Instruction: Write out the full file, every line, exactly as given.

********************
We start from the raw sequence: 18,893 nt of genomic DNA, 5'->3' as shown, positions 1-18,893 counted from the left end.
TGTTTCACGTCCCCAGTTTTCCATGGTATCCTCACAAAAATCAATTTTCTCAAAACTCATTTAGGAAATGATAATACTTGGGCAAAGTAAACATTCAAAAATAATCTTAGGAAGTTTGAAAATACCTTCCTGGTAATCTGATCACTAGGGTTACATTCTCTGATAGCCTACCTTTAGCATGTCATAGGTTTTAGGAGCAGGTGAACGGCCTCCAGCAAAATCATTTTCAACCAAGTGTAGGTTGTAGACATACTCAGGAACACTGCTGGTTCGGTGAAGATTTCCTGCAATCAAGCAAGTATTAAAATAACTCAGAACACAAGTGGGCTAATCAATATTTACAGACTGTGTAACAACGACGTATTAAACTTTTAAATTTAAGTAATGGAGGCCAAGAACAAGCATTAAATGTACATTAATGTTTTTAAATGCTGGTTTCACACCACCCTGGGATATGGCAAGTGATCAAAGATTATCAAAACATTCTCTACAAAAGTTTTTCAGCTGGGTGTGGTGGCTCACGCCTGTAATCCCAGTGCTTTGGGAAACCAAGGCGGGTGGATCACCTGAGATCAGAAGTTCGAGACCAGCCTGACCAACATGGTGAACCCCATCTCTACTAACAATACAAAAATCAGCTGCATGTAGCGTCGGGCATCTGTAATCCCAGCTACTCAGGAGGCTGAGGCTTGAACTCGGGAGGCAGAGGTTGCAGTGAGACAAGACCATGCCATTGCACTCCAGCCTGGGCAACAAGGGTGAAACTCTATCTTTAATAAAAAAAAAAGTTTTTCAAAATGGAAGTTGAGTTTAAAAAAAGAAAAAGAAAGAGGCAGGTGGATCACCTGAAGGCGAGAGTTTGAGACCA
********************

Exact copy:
We start from the raw sequence: 18,893 nt of genomic DNA, 5'->3' as shown, positions 1-18,893 counted from the left end.
TGTTTCACGTCCCCAGTTTTCCATGGTATCCTCACAAAAATCAATTTTCTCAAAACTCATTTAGGAAATGATAATACTTGGGCAAAGTAAACATTCAAAAATAATCTTAGGAAGTTTGAAAATACCTTCCTGGTAATCTGATCACTAGGGTTACATTCTCTGATAGCCTACCTTTAGCATGTCATAGGTTTTAGGAGCAGGTGAACGGCCTCCAGCAAAATCATTTTCAACCAAGTGTAGGTTGTAGACATACTCAGGAACACTGCTGGTTCGGTGAAGATTTCCTGCAATCAAGCAAGTATTAAAATAACTCAGAACACAAGTGGGCTAATCAATATTTACAGACTGTGTAACAACGACGTATTAAACTTTTAAATTTAAGTAATGGAGGCCAAGAACAAGCATTAAATGTACATTAATGTTTTTAAATGCTGGTTTCACACCACCCTGGGATATGGCAAGTGATCAAAGATTATCAAAACATTCTCTACAAAAGTTTTTCAGCTGGGTGTGGTGGCTCACGCCTGTAATCCCAGTGCTTTGGGAAACCAAGGCGGGTGGATCACCTGAGATCAGAAGTTCGAGACCAGCCTGACCAACATGGTGAACCCCATCTCTACTAACAATACAAAAATCAGCTGCATGTAGCGTCGGGCATCTGTAATCCCAGCTACTCAGGAGGCTGAGGCTTGAACTCGGGAGGCAGAGGTTGCAGTGAGACAAGACCATGCCATTGCACTCCAGCCTGGGCAACAAGGGTGAAACTCTATCTTTAATAAAAAAAAAAGTTTTTCAAAATGGAAGTTGAGTTTAAAAAAAGAAAAAGAAAGAGGCAGGTGGATCACCTGAAGGCGAGAGTTTGAGACCA